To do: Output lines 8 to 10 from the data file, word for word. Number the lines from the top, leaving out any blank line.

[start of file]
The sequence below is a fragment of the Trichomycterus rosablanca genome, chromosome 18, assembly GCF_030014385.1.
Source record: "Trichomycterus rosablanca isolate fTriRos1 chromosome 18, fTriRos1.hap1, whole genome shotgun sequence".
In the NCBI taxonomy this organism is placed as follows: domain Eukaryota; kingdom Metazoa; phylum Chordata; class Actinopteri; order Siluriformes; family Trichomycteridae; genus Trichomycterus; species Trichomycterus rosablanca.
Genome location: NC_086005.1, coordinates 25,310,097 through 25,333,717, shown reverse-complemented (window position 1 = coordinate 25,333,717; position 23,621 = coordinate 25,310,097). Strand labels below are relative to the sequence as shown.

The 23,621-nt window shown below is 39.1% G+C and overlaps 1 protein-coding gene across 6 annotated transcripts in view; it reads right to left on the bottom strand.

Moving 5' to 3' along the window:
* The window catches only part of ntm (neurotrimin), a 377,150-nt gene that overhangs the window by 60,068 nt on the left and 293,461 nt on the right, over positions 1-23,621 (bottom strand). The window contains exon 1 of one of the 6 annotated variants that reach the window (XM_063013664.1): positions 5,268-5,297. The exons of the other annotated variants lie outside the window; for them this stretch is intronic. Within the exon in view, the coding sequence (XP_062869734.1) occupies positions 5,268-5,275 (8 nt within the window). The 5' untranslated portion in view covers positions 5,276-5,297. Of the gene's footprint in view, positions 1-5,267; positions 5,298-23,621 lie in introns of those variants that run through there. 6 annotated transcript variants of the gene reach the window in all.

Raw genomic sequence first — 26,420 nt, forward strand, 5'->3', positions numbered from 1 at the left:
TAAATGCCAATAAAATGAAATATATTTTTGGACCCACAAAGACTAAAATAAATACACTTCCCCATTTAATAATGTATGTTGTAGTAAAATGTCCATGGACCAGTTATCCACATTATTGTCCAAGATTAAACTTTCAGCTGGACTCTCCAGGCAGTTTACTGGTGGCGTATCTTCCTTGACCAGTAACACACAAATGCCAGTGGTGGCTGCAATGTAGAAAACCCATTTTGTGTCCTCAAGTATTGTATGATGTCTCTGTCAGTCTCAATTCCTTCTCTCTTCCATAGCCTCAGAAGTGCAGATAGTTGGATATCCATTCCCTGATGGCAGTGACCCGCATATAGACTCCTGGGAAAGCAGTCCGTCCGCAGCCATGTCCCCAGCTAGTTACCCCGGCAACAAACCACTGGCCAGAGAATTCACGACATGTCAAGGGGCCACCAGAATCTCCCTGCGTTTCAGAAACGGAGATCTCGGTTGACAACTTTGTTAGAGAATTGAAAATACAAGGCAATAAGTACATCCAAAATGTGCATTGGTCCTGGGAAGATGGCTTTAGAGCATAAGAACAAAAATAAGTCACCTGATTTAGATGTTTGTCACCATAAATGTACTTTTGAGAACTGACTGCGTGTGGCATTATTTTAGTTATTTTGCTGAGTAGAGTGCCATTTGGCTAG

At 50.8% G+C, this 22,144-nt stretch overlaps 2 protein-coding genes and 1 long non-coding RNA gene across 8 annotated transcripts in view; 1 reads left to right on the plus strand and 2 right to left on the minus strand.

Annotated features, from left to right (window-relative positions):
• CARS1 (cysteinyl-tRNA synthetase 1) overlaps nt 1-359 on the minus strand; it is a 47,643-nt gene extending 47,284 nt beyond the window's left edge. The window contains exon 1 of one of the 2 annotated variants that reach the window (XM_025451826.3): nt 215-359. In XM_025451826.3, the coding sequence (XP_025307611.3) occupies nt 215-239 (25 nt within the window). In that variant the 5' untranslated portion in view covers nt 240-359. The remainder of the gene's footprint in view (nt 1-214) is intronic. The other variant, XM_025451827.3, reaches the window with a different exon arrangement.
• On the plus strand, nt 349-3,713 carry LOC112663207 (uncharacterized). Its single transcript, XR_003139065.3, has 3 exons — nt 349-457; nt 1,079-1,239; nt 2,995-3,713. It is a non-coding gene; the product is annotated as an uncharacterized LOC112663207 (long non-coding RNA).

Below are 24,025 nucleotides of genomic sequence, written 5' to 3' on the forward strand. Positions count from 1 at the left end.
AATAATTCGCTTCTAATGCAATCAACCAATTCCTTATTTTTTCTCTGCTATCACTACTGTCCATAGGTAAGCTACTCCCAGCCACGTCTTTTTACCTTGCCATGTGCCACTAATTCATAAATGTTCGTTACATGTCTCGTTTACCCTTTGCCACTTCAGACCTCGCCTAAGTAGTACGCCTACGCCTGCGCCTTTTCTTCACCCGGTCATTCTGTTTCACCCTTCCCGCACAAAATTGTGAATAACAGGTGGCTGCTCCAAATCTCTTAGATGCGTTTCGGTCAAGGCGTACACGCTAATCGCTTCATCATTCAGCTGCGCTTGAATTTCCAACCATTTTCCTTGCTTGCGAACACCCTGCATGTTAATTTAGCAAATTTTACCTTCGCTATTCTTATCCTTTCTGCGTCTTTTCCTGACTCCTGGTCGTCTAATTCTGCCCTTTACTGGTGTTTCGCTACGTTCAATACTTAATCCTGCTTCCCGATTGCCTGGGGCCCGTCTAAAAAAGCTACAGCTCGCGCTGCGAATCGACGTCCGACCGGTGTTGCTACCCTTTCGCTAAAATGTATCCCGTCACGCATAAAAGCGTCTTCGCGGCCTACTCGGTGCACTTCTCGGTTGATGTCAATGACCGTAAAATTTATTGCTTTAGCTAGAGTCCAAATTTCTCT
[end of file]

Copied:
Raw genomic sequence first — 26,420 nt, forward strand, 5'->3', positions numbered from 1 at the left:
TAAATGCCAATAAAATGAAATATATTTTTGGACCCACAAAGACTAAAATAAATACACTTCCCCATTTAATAATGTATGTTGTAGTAAAATGTCCATGGACCAGTTATCCACATTATTGTCCAAGATTAAACTTTCAGCTGGACTCTCCAGGCAGTTTACTGGTGGCGTATCTTCCTTGACCAGTAACACACAAATGCCAGTGGTGGCTGCAATGTAGAAAACCCATTTTGTGTCCTCAAGTATTGTATGATGTCTCTGTCAGTCTCAATTCCTTCTCTCTTCCATAGCCTCAGAAGTGCAGATAGTTGGATATCCATTCCCTGATGGCAGTGACCCGCATATAGACTCCTGGGAAAGCAGTCCGTCCGCAGCCATGTCCCCAGCTAGTTACCCCGGCAACAAACCACTGGCCAGAGAATTCACGACATGTCAAGGGGCCACCAGAATCTCCCTGCGTTTCAGAAACGGAGATCTCGGTTGACAACTTTGTTAGAGAATTGAAAATACAAGGCAATAAGTACATCCAAAATGTGCATTGGTCCTGGGAAGATGGCTTTAGAGCATAAGAACAAAAATAAGTCACCTGATTTAGATGTTTGTCACCATAAATGTACTTTTGAGAACTGACTGCGTGTGGCATTATTTTAGTTATTTTGCTGAGTAGAGTGCCATTTGGCTAG

At 50.8% G+C, this 22,144-nt stretch overlaps 2 protein-coding genes and 1 long non-coding RNA gene across 8 annotated transcripts in view; 1 reads left to right on the plus strand and 2 right to left on the minus strand.